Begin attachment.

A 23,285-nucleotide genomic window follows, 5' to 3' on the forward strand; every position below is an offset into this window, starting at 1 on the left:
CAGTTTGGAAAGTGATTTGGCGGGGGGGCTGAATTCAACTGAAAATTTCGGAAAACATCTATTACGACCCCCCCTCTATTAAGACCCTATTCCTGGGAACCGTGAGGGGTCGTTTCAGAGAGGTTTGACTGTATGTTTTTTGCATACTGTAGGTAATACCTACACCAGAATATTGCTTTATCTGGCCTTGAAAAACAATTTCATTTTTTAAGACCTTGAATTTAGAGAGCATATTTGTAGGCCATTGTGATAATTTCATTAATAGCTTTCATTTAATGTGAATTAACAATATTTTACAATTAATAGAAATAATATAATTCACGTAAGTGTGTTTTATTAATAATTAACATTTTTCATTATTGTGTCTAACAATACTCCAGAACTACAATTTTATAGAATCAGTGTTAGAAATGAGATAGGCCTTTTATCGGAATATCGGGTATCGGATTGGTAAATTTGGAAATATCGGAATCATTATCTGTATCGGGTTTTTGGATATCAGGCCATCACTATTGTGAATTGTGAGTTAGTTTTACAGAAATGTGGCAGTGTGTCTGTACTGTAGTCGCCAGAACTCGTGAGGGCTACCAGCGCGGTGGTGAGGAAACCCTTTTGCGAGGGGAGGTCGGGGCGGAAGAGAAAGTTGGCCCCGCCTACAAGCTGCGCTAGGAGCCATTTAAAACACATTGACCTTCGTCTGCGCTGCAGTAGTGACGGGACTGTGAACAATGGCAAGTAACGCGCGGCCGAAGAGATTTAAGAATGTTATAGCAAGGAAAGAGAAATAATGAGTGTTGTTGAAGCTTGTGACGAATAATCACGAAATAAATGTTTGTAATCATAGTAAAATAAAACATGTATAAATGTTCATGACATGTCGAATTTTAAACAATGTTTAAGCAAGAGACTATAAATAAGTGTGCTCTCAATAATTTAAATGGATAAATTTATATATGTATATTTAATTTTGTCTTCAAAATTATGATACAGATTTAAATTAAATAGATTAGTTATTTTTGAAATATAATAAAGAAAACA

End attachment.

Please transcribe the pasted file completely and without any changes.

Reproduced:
A 23,285-nucleotide genomic window follows, 5' to 3' on the forward strand; every position below is an offset into this window, starting at 1 on the left:
CAGTTTGGAAAGTGATTTGGCGGGGGGGCTGAATTCAACTGAAAATTTCGGAAAACATCTATTACGACCCCCCCTCTATTAAGACCCTATTCCTGGGAACCGTGAGGGGTCGTTTCAGAGAGGTTTGACTGTATGTTTTTTGCATACTGTAGGTAATACCTACACCAGAATATTGCTTTATCTGGCCTTGAAAAACAATTTCATTTTTTAAGACCTTGAATTTAGAGAGCATATTTGTAGGCCATTGTGATAATTTCATTAATAGCTTTCATTTAATGTGAATTAACAATATTTTACAATTAATAGAAATAATATAATTCACGTAAGTGTGTTTTATTAATAATTAACATTTTTCATTATTGTGTCTAACAATACTCCAGAACTACAATTTTATAGAATCAGTGTTAGAAATGAGATAGGCCTTTTATCGGAATATCGGGTATCGGATTGGTAAATTTGGAAATATCGGAATCATTATCTGTATCGGGTTTTTGGATATCAGGCCATCACTATTGTGAATTGTGAGTTAGTTTTACAGAAATGTGGCAGTGTGTCTGTACTGTAGTCGCCAGAACTCGTGAGGGCTACCAGCGCGGTGGTGAGGAAACCCTTTTGCGAGGGGAGGTCGGGGCGGAAGAGAAAGTTGGCCCCGCCTACAAGCTGCGCTAGGAGCCATTTAAAACACATTGACCTTCGTCTGCGCTGCAGTAGTGACGGGACTGTGAACAATGGCAAGTAACGCGCGGCCGAAGAGATTTAAGAATGTTATAGCAAGGAAAGAGAAATAATGAGTGTTGTTGAAGCTTGTGACGAATAATCACGAAATAAATGTTTGTAATCATAGTAAAATAAAACATGTATAAATGTTCATGACATGTCGAATTTTAAACAATGTTTAAGCAAGAGACTATAAATAAGTGTGCTCTCAATAATTTAAATGGATAAATTTATATATGTATATTTAATTTTGTCTTCAAAATTATGATACAGATTTAAATTAAATAGATTAGTTATTTTTGAAATATAATAAAGAAAACA